Under a unique ‘open-list proportional representation’ system to be used for the first time in Iraq, a voter can choose to cast their ballot for either an individual candidate or a party list. However, if a voter chooses to cast a ballot for an individual candidate, they must correctly mark the candidate’s corresponding party “list” affiliation or the ballot is considered invalid.
Under Iraq’s revised open-list structure, votes will be tallied and awarded according to the percentage of the votes a candidate receives. “If there are forty seats at stake, you have to get one-fortieth of the votes” in a given province to win one seat, Sam Parker [an Iraq analyst with the United States Institute of Peace] explains. This threshold of votes is known as the “electoral divider” in the provincial elections law. The rub, Parker says, is that if a candidate does not reach the electoral divider threshold, “you don’t get a seat, period.” And because of the disorganized and fractious nature of the emerging political landscape in Iraq, Parker says there are likely to be “a whole lot of wasted votes, people [in small or unknown parties] who don’t reach the threshold and don’t get seats.”
After the initial votes are tallied, some seats could be unfilled because larger parties might not tally 100 percent of the vote and smaller parties might not win enough votes to push them over the election threshold. These unfilled seats will be doled out on a proportional basis to the parties that won seats during the initial allocation. If, for instance, Prime Minister Maliki’s Dawa Party wins 40 percent of the seats in the initial round of vote counting in Basra, Dawa will then be awarded 40 percent of the empty seats. While legal, Parker says the result “is going to look unfair” to smaller parties that might claim they didn’t have enough time, or resources, to properly campaign for votes [READ MORE].
Aamer Madhani of USA Today reports: “Bahaa al-Araji, a Shiite legislator who is overseeing two lists, estimates that 1 million Iraqis will not see any of the candidates they vote for get a legislative seat. That could result in some unrest, al-Araji said. “After the election, it could be a very dark time in Iraq.””
THE BOTTOM LINE
The outcome of this week’s provincial elections will favor large, well-established parties over smaller newcomers, while helping to boost representation of Sunni Arabs who had largely boycotted Iraq’s previous provincial elections in 2005.
Later this year, Iraq’s citizens will have additional opportunities to decide their future and promote new leaders from the local to national level. Within six months of voting for provincial councils, Iraqis will return to the ballot box to vote for municipal and district councils. A national referendum on the security agreement with the United States is scheduled for July. The three provinces comprising the Kurdistan Regional Government — Irbil, Dahuk, and Sulaymaniyah — will hold provincial elections later this year. And finally, national parliamentary elections are scheduled for December.
While ballots are chosen over bullets and politics shift from sectarian divisions to real issues like jobs and the provision of essential services, the U.S. and international community should not take these developments for granted. Improvements in security remain fragile and reversible. Beyond elections, enormous challenges remain from resolving conflict in Kirkuk to increasing Iraqi government capacity for meetings the needs of the population. But with appropriate support — especially through the UN Assistance Mission in Iraq (UNAMI) and other civilian agencies — the Obama administration has an opportunity to help consolidate Iraq’s democracy and long-term stability.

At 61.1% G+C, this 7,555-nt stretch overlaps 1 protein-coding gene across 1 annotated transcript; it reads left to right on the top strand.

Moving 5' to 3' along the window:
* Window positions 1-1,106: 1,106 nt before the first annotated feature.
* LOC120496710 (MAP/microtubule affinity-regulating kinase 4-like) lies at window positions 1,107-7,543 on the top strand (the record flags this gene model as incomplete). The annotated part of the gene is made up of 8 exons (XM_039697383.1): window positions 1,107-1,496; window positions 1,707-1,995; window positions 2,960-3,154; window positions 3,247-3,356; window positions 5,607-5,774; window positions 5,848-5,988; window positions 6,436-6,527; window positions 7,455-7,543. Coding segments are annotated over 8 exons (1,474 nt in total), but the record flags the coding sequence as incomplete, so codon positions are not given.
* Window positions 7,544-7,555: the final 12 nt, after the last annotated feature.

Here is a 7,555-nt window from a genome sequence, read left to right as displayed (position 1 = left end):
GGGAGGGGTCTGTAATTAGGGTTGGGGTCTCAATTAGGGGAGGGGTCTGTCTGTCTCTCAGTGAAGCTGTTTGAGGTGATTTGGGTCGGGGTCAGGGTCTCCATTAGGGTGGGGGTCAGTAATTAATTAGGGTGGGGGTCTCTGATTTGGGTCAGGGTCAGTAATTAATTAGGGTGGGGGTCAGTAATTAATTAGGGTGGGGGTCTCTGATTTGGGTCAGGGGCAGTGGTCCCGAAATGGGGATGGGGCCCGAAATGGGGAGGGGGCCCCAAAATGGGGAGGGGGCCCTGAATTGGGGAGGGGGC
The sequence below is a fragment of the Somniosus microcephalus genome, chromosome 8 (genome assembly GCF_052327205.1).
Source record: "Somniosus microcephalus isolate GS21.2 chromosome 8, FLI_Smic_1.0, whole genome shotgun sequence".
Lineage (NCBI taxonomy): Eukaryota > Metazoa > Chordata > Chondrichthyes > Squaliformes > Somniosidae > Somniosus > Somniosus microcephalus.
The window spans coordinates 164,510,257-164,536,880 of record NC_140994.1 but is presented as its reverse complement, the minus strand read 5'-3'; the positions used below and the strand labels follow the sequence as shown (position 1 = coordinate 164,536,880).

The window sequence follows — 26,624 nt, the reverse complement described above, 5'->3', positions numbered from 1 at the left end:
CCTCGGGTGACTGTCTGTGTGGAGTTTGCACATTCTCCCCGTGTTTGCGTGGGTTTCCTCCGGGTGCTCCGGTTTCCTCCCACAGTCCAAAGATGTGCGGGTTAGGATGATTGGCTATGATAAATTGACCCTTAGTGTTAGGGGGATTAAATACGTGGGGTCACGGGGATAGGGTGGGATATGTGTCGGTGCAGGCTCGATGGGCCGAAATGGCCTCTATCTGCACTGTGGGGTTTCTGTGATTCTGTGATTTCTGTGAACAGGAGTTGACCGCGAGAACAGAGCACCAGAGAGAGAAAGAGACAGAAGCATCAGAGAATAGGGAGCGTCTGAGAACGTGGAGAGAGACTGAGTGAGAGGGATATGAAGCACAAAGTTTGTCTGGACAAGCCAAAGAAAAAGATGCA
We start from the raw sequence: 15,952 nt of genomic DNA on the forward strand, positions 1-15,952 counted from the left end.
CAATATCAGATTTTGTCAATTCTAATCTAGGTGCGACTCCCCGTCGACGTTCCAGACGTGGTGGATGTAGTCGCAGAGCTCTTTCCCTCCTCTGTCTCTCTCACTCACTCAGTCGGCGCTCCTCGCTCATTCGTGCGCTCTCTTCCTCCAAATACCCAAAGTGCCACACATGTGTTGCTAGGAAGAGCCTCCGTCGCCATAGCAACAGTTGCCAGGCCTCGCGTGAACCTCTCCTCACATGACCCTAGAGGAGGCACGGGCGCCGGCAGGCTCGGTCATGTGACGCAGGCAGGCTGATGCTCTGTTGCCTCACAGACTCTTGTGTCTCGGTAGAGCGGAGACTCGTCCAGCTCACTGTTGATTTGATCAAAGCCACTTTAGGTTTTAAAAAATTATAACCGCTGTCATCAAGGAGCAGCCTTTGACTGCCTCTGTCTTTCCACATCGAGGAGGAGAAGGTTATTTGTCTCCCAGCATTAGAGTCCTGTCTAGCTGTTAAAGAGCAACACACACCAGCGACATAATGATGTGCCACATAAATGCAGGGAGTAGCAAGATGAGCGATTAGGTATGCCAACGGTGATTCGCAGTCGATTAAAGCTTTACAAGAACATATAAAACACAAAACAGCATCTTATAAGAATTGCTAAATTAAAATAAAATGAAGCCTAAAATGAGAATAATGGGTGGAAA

As we informed you yesterday, the emergency spending bill is being debated on the floor of the house as this entry is being written. Many of you have already taken action and contacted their elected representatives urging them to support the bill. We want to express our gratitude to those peacebuilders whose support and dedication are significant parts of our efforts to help vulnerable Iraqi refugees.
In addition to the bill being debated right now, we also want to report that the deadline for the bill might extend until June 15 (Latest: Members of the House voted on the bill on Thursday, May 15). This development provides extra time to ensure that your voices as concerned constituents are loudly and clearly heard by members of the house.
We urgently need you to call your Representative RIGHT NOW via the Capitol Switchboard at (202) 225-3121. Tell them:
Time is running out for many of Iraq’s most vulnerable civilians and refugees. Millions of Iraqis across the region are finding themselves in desperate need of basic humanitarian assistance, including food, health care and education.
One of the amendments to the emergency spending bill under consideration would provide an additional $1 billion in lifesaving humanitarian assistance for FY 2008 and FY 2009 to assist Iraqis and other victims of conflict ($675 million for refugees and $400 million for internally displaced persons and other vulnerable civilians). It would provide another $250 million in bilateral assistance to Jordan to help Iraqi refugees and alleviate the strain on national systems.
The emergency spending bill is the fastest and only available means to address unmet humanitarian needs in Iraq and the region for FY 2008.
The passage of the bill will demonstrate to the world that the U.S. is doing its part in helping the Iraqi refugees and as a result will improve the worldwide image of the United States.